“It is critical emerging legislation on securing global mineral supply chains, such as the Critical Raw Materials Act, ensure mining companies clean up their acts. It is equally crucial that it seriously considers measures to curb demand for new minerals to reduce pressure on local communities in resource-rich countries”.
Mutuso Dhliwayo, Zimbabwe Environmental Law Association Executive Director, said: “Communities in resource-rich countries who have already borne the cost of decades of irresponsible mineral extraction, are at real risk of paying again as the world pursues a rapid transition to renewable energy, dependent on these resources to power clean energy installations and batteries across the world. But as the Tracker demonstrates, they are also increasingly saying ‘no’ to an irresponsible transition, through protest and the courts to protect their rights. A human rights-focused transition, that centres Indigenous peoples, local communities and vulnerable workers, is the only way to ensure a global energy shift that is fair, so that it can also be fast.”
Caroline Avan, Natural Resources Researcher, Business & Human Rights Resource Centre, said: “Transition minerals are essential to power clean and green technologies, but the number of human rights issues linked to their extraction fundamentally threatens the speed and scale of a successful transition to net-zero. Community resistance – through protest and the courts – to this approach to transition mineral mining is on the rise. Ignoring these risks will inevitably lead to conflict, harm and violence in communities and to defenders – and delay any progress towards the rapid decarbonisation urgently needed to avert the climate crisis.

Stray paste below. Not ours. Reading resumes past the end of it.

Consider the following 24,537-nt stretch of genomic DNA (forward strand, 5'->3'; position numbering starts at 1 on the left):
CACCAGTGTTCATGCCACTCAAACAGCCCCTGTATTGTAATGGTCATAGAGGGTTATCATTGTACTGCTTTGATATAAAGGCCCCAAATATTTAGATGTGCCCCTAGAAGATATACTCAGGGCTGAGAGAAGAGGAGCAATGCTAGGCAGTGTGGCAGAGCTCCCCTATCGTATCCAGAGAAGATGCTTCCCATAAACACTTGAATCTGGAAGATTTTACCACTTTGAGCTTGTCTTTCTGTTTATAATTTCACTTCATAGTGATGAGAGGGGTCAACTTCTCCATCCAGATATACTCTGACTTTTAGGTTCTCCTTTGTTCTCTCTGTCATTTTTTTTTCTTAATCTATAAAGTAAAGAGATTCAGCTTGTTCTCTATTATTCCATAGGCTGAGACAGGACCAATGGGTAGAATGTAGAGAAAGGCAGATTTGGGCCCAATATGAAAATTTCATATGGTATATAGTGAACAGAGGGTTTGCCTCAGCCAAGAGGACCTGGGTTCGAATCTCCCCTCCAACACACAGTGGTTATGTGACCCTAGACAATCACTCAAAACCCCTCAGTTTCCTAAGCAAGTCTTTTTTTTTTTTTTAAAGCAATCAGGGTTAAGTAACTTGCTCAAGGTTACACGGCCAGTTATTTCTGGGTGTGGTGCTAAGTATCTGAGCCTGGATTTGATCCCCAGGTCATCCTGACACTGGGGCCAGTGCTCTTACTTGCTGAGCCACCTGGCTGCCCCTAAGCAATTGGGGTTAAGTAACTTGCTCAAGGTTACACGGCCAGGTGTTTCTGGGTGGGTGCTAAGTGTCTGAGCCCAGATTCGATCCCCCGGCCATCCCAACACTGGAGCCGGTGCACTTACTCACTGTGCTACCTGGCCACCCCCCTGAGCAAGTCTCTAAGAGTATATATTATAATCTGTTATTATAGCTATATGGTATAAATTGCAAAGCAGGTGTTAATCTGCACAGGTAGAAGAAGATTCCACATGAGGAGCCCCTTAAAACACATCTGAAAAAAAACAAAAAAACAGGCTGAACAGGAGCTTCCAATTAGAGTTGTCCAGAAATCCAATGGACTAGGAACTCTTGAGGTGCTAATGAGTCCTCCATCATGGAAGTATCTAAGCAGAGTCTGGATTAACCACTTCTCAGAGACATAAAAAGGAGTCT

Achieving a just transition for all depends on three core principles, which companies, investors, and states should commit to. First, fair and equal negotiations host communities, beginning with Free, Prior and Informed Consent for Indigenous communities and respect for local community rights. Transition mineral extraction must then ensure shared prosperity with those communities, and both local governments and communities must implement robust human rights due diligence processes which prevent and mitigate abuses in extraction supply chains.”
Notes to editors:
- The Business & Human Rights Resource Centre is an international NGO that tracks the human rights impacts (positive and negative) of more than 10,000 companies across nearly 200 countries. We seek responses from companies when concerns are raised by civil society.
- The Transition Minerals Tracker is updated annually to monitor the human rights policies and practices of companies mining six key commodities vital to the clean energy transition: cobalt, copper, lithium, manganese, nickel and zinc. Extraction of these six minerals – core components for renewable energy technology – is expected to rise dramatically with growing demand for renewable energy technologies.